Long-term outcomes of obscure gastrointestinal bleeding after CT enterography: Does negative CT enterography predict lower long-term rebleeding rate?

Jae Kook Shin, Jae Hee Cheon, Joon Seok Lim, Jae Jun Park, Chang Mo Moon, Soung Min Jeon, Jin Ha Lee, Sung Pil Hong, Tae Il Kim, Won Ho Kim

Research output: Contribution to journalArticle

14 Citations (Scopus)

Abstract

Background and Aim: Computed tomography enterography (CTE) is a promising modality for small bowel imaging. However, the role of CTE in the evaluation of obscure gastrointestinal bleeding (OGIB) has not been established. We investigated the efficacy of CTE in diagnosing OGIB and the long-term outcomes based on CTE findings, with special reference to negative CTE. Methods: A total of 63 consecutive patients who had undergone CTE for OGIB were enrolled, and their pre- and post-CTE clinical data were collected. "Specific treatments" were defined as treatments directly aimed at resolving presumed bleeding causes, including hemostasis and operation, while "non-specific treatments" were defined as symptomatic treatments for anemia. Results: Among 60 patients for whom long-term follow-up data were available, positive lesions were found in 16 patients (26.7%). The overall rebleeding rate was 21.7% during a mean follow up of 17.6±4.7months. There was no significant difference in the cumulative rebleeding rates between patients with positive and negative CTE results (P=0.241). All patients who received specific treatments after CTE did not rebleed (0/8). In positive CTE patients, specific treatments significantly reduced the rebleeding rate (P=0.023). Conclusions: CTE has a high rate of detecting overt OGIB. However, negative CTE results do not predict lower long-term rebleeding, and such patients with OGIB should be closely observed. In patients with positive CTE, more vigorous management significantly reduces the incidence of rebleeding.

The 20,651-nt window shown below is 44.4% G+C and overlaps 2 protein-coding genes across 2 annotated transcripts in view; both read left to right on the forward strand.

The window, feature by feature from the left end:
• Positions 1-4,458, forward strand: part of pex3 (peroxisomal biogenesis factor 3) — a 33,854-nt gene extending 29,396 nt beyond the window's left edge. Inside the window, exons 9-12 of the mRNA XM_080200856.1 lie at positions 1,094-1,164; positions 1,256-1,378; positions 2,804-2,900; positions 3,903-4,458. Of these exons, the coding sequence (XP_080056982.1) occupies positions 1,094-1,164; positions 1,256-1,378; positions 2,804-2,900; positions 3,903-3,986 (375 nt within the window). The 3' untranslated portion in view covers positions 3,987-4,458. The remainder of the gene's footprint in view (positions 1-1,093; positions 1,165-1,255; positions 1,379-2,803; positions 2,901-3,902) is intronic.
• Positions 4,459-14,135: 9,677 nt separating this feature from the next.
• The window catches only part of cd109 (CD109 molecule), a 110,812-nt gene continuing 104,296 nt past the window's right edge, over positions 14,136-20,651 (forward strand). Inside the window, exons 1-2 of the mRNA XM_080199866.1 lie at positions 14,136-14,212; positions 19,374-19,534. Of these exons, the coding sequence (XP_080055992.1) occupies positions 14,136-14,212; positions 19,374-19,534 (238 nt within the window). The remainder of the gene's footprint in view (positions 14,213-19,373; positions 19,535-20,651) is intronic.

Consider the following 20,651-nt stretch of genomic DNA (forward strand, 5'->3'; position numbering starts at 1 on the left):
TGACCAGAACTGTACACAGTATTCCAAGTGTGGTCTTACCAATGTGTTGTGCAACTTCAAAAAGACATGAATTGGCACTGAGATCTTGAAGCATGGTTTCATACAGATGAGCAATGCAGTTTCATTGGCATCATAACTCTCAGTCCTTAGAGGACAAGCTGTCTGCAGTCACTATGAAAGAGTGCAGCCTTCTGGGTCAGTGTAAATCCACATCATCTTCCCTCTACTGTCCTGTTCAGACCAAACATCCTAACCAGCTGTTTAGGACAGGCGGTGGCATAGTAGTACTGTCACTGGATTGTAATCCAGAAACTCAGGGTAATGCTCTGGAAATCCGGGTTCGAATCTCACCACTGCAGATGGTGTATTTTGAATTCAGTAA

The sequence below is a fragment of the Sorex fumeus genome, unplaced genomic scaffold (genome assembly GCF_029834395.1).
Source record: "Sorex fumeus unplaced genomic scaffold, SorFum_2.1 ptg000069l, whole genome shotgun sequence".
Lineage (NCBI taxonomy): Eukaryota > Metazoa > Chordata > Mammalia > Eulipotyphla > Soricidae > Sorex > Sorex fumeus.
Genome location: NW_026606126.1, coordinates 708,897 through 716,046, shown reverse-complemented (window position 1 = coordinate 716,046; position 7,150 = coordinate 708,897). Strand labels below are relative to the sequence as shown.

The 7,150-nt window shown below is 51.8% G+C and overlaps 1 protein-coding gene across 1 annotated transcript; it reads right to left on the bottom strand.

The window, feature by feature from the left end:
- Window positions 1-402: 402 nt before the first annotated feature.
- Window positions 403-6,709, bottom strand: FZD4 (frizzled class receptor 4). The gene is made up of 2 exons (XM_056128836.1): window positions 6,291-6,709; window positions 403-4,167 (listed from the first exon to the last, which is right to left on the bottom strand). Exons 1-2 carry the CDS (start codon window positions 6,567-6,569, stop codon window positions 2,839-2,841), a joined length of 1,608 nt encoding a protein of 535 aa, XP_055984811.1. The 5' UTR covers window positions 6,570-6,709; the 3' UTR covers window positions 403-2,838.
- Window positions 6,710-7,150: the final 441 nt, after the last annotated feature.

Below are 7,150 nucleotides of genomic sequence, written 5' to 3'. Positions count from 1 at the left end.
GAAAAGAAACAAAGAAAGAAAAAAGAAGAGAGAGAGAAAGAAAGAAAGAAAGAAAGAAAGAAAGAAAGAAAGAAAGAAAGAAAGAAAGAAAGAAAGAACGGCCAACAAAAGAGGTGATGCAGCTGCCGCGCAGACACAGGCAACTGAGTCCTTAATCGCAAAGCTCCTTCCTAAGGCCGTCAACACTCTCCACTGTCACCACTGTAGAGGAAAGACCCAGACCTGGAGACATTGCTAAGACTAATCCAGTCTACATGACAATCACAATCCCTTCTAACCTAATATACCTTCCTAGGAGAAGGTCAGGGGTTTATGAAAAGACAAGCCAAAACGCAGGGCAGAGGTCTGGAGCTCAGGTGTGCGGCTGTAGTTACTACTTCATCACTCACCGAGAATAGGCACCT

Original languageEnglish
Pages (from-to)901-907
Number of pages7
JournalJournal of Gastroenterology and Hepatology (Australia)
Volume26
Issue number5
DOIs
Publication statusPublished - 2011 May

All Science Journal Classification (ASJC) codes

  • Hepatology
  • Gastroenterology

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